It’s warming in Indiana, daylight is expanding, and Betty Bartley at The Republican newspaper has prophesied an early spring. We subscribers are privy to the same calendar as Betty, but she has an unerring sense about such matters. We all know some years spring doesn’t arrive until three or four weeks after the calendar has proclaimed it, spring not being so much a date as it is a frame of mind.
The Quaker meeting I pastor has been worshiping via Zoom for the past year, and if Betty is right, we’ll gather outside for worship on Easter morning, underneath the trees, contemplating the Resurrection, the spring sun filtering through the budded limbs, the wild onion, vibrant green and leggy, poking up through the meetinghouse lawn. A hundred quiet Quakers sitting in folding chairs, masked and socially distanced, hoping God will interrupt our silence with the good news that our Promised Land is near.
When I was a kid I read a book of near-death experiences, vivid accounts of people beating insurmountable odds and forever after being happy, appreciative, and unafraid. I wonder if the same thing might be true for entire societies and that those of us who survive this pandemic will emerge with a renewed appreciation for life, like my Uncle Larry did after a teenage boy driving a jacked-up truck crossed the center line and creamed into him, nearly killing him. Instead he lived, and arrived home a month later a changed man, no longer fretting about money or politics or the Colts draft picks.
This past year has felt as if the world has been whacking away at us and all we could do was retreat into our shells.
I said “those of us who survive this pandemic” as if I’ve escaped death, but one never knows. This past December I had a low-grade fever, a nagging cough, and was so fatigued all I could do for several weeks was lie on the couch watching reruns of Hogan’s Heroes. I finally drove to the hospital where a lady stuck a telephone pole so deep in my left nostril it hit my brain, causing my right leg to twitch. Four days later, the hospital phoned to tell me the test was negative, which should have made me happy, but instead caused me to worry even more, wondering what I had.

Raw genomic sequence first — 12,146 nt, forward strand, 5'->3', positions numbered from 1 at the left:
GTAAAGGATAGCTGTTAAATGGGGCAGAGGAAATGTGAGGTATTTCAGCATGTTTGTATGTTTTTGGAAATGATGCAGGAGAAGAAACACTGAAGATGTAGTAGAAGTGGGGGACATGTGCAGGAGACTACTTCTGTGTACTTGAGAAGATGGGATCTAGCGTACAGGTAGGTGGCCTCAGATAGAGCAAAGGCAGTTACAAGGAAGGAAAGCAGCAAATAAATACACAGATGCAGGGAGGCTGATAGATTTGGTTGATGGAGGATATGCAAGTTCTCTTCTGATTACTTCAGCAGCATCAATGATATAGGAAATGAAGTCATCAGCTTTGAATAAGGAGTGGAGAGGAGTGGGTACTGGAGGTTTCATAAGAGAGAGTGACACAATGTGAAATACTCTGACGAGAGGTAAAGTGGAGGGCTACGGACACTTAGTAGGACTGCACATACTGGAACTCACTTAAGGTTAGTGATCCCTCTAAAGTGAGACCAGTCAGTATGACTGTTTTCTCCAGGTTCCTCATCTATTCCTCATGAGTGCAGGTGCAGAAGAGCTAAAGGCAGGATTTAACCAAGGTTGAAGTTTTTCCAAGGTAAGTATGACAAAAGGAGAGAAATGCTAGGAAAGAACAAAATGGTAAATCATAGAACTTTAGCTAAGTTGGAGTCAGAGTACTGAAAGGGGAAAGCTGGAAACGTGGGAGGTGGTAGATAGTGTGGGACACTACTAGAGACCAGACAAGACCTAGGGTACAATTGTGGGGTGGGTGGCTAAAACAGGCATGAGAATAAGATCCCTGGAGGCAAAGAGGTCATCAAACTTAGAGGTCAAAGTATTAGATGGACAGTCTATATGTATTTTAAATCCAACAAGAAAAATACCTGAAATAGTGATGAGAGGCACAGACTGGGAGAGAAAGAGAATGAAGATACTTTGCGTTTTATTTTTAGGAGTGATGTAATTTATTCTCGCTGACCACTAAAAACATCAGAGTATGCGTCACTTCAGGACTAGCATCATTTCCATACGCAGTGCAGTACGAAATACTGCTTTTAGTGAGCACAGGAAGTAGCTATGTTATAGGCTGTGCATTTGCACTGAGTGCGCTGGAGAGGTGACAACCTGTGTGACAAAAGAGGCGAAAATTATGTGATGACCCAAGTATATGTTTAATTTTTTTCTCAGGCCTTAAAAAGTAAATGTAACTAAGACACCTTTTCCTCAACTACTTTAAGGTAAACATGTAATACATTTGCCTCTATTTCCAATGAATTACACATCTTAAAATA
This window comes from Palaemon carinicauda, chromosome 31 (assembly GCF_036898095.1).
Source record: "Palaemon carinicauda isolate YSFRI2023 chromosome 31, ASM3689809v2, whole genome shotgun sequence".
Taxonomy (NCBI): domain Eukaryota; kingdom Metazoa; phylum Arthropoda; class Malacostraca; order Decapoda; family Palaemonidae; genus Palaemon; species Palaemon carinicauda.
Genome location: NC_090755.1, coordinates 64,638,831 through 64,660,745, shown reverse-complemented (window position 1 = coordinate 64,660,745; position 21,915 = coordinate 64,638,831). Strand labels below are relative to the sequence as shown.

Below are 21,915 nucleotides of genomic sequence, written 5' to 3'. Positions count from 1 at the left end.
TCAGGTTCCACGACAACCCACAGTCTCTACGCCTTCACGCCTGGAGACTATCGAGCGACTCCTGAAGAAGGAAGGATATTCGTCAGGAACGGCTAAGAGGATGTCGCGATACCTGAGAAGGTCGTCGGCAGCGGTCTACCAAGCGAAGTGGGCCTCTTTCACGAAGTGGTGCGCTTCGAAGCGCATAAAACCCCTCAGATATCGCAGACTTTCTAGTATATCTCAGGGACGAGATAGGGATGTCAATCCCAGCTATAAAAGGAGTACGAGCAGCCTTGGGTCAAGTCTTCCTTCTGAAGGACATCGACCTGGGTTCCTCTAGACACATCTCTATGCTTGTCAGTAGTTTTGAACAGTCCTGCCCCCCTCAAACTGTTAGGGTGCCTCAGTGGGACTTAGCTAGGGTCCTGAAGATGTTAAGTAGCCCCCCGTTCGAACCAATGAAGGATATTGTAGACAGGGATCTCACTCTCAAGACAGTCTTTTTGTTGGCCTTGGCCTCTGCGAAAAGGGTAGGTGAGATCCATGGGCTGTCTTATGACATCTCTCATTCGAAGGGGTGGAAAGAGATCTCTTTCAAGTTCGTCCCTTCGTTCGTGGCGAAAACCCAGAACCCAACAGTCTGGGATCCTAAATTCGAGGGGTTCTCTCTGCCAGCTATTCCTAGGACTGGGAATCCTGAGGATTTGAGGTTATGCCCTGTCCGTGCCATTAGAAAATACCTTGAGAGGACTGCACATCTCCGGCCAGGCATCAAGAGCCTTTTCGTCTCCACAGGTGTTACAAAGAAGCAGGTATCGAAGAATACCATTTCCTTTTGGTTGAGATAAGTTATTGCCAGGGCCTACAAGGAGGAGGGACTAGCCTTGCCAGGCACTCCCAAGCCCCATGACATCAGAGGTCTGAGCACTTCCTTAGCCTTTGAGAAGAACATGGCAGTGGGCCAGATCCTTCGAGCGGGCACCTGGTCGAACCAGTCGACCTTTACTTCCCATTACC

It wasn’t quite a near-death experience, but it was close. As a teenager I tended toward shyness, so secretly wished for a near-death experience from which I would recover, my personality changed for the better. “Shy Boy Comes Back to Life to Attend Prom with Cheerleader and Lead Football Team to Victory” the headline of The Republican newspaper would read. Unfortunately, nothing bad happened to me and I remained an introvert well into my 30s, when I wrote a book and had to talk about it at libraries and bookstores, so came out of my shell. But that was a long time ago, and now I find myself pulling my head back in like a turtle being poked with a stick.
This past year has felt as if the world has been whacking away at us and all we could do was retreat into our shells and hope the world would become bored and go whack someone else. But the hits just kept on coming — a global pandemic, forest fires, hurricanes, droughts, floods, and Rudy Giuliani. Then to top it all off, my favorite lunch restaurant, the Clayton Café, went belly-up, and with it my social life. Now it is rumored someone has bought the building and is fixing up the kitchen and will soon open the doors, which to me is living proof of the Resurrection, no matter what the skeptics say.
Philip Gulley is a Quaker pastor and author of 22 books, including the Harmony and Hope series, featuring Sam Gardner.
This article is featured in the March/April 2021 issue of The Saturday Evening Post. Subscribe to the magazine for more art, inspiring stories, fiction, humor, and features from our archives.
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